• Incident detection and escalation costs

Costs associated with forensic and investigative activities, assessment and audit services, crisis team management and communications to executive management and board of directors. Average cost is over $0.61 million per breach.

  • Notification costs

Costs related to creation of contact databases, determination of regulatory requirements, engagement of outside experts, postal expenses, secondary contacts to mail or email bounce-backs, and inbound communication set up. Average cost is over $0.56 million per breach.

  • Post data breach costs

Costs associated with help desk activities, communications, investigative activities, remediation activities, legal costs, product discounts, identity protection services, and regulatory interventions. Average cost is over $1.64 million per breach.

  • Lost business costs

Any costs related to abnormal turnover of customers, increased customer acquisition activities, reputation losses, and diminished goodwill. Average cost is over $3.72 million per breach.

Cybersecurity 101: Your End-Users are the First Line of Defense

 

Cost savings brought by an information security strategy

It is thus important to recognize the value of a good information security strategy for your organization. An information security strategy has moved from cost center to business enabler as organizations realize how expensive data breaches can be. An information security strategy historically has fought to prove its value vs. cost. Organizations could not justify the costs because there was little appreciation for the benefits of existing controls and underestimation of potential costs of a data breach. Now information security strategy is being viewed in a new light. Mature organizations are investing substantially in it.

There are both tangible and intangible cost savings to your organization when you implement the right security strategy:

 

Tangible cost savings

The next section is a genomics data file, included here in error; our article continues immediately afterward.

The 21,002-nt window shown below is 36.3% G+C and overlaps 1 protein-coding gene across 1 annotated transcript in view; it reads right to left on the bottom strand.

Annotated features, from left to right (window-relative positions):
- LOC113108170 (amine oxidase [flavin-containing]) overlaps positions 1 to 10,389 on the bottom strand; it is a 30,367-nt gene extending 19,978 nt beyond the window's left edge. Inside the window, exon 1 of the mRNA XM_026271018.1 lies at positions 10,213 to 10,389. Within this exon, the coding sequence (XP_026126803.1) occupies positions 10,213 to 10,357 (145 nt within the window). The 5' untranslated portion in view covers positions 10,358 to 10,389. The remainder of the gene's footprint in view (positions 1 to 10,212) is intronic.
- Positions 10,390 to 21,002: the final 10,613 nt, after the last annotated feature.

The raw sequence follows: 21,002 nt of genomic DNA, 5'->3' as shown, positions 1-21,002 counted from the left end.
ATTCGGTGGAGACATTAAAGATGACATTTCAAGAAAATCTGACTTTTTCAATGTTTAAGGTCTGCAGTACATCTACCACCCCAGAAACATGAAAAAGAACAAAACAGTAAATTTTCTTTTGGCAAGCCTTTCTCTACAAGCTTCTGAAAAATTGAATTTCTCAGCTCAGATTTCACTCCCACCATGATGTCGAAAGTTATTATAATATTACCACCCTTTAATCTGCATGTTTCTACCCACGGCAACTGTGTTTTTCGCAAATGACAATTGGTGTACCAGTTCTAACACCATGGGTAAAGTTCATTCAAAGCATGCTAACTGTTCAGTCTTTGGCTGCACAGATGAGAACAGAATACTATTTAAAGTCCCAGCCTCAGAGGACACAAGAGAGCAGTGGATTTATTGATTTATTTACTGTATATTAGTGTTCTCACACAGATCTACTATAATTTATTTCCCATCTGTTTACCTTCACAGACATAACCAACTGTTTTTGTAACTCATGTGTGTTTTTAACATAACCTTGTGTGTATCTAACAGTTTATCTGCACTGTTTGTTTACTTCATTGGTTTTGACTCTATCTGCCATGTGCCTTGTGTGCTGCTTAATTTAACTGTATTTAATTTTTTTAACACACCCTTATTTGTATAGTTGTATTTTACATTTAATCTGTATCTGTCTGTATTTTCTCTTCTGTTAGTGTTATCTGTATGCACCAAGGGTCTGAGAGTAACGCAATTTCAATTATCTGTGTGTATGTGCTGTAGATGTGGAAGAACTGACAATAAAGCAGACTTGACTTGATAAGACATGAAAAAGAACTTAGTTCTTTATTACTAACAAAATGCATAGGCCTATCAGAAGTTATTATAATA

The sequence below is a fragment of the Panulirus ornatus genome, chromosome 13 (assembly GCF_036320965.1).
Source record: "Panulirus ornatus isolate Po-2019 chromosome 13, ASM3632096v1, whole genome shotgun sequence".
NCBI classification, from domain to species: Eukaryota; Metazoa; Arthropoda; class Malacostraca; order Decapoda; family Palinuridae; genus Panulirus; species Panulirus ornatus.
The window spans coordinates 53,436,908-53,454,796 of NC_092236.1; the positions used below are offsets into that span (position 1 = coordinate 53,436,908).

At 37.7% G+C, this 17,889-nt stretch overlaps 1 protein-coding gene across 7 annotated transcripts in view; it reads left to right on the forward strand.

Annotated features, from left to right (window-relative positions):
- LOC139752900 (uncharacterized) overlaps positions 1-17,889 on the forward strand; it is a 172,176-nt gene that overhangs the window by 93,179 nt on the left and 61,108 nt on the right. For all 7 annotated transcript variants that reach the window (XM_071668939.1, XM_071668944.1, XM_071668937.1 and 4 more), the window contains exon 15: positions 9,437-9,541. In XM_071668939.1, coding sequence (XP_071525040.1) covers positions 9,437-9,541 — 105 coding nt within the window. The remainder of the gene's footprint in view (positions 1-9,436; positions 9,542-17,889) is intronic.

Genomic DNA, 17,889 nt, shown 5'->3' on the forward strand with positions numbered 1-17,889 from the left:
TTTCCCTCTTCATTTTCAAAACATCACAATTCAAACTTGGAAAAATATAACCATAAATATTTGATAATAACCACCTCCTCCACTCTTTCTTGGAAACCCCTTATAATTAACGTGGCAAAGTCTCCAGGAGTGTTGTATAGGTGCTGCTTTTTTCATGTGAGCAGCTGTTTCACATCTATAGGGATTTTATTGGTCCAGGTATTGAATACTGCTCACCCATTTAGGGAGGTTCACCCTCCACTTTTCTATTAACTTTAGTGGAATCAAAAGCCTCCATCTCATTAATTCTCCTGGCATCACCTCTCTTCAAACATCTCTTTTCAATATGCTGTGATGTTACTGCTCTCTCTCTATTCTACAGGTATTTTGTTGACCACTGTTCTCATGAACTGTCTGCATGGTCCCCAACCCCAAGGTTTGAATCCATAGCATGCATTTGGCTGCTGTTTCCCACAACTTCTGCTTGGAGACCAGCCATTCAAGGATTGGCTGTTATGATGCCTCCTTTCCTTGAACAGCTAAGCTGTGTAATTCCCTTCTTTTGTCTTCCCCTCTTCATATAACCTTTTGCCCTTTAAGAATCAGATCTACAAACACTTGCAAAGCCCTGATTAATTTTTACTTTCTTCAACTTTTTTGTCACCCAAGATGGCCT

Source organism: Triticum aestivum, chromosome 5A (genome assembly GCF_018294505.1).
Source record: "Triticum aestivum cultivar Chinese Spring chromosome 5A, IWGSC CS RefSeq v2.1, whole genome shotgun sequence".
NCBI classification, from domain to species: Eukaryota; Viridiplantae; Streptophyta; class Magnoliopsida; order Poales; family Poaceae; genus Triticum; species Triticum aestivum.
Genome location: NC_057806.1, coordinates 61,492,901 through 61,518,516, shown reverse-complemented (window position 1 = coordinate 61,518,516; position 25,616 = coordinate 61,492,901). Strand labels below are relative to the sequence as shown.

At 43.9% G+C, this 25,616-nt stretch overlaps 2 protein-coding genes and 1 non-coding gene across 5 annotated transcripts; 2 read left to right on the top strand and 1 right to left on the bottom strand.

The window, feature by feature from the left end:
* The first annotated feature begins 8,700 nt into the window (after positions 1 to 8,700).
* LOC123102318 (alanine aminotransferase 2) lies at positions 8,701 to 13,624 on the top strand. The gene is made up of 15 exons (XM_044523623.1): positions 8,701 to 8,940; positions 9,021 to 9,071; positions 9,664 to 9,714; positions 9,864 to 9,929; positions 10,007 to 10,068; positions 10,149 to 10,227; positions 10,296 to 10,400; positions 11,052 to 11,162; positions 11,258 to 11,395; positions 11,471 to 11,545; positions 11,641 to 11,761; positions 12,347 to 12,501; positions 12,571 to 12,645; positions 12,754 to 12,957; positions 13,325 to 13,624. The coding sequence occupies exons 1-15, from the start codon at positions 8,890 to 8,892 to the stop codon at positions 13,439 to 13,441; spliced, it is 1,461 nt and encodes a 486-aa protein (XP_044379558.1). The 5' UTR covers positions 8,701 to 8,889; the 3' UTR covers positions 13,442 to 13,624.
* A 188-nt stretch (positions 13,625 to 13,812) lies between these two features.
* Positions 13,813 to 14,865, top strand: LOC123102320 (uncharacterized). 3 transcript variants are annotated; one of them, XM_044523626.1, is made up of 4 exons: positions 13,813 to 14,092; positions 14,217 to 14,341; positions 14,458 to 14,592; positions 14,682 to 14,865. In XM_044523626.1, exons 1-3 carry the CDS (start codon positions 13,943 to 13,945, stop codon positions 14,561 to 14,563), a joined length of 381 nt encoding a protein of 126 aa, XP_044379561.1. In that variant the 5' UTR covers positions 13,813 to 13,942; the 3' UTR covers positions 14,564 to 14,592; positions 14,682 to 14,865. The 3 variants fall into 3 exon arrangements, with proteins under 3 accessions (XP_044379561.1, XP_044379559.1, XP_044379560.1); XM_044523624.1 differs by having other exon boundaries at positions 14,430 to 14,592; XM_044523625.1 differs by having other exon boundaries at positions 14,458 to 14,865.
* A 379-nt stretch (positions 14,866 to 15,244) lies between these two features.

• Cost savings from an incident reduction
  • Cost savings achieved by optimizing information security investments resulting in savings from previously misdiagnosed issues
  • Cost savings from ensuring that dollars spent on security initiatives support business strategy

 

Intangible cost savings

  • Improved reputation and brand equity achieved through a proper evaluation of the organization’s security posture
  • Improved reputation and brand equity achieved through a business continuity plan/business continuity management process that will enable the business to recover faster from disasters
  • The continuous improvement achieved through a good security measurement program
  • Ability to plan for the future since less security time will be spent firefighting

 

3 Tips when implementing an information security strategy

1. Remember that organizations are facing constant change from numerous factors

  • New technology integration (social media, cloud, digital, big data, etc.) into business processes
  • Exponential growth of mobile devices, integrating business and personal
  • Cloud adoption across managed services and remote hosting
  • Changing regulatory landscape and requirements

2. Build your information security strategy from the bottom up

  • Define your security obligations, scope, risk posture, and the complexity of your environment first.
  • Develop a holistic view of your security needs before you begin buying technology solutions.
  • Ensure that you’re building a comprehensive information security strategy that covers you end to end, nothing more and nothing less.

3. A comprehensive information security strategy considers people, processes, and technologies

  • A comprehensive security program includes both governance and management activities that utilize people, processes, and technologies to prevent, detect, respond to, and recover from incidents.
  • Ongoing monitoring and performance measurement are also important elements.

 

Let us help you with your organization’s security!

Having a security plan will make your business more agile. Now is the time to strengthen your organization’s security by implementing an effective information security strategy to remain competitive in today’s world. Remember: now it’s not a matter of if you have a security incident, but when.

Complimentary Cloud Security Assessment

Our team of experts have worked with many organizations to help them implement an information security strategy. Contact us today! We will be happy to run a complimentary cloud security assessment for you and discuss how you can improve your organization’s security!

 

Published by Stephanie Baskerville January 12, 2017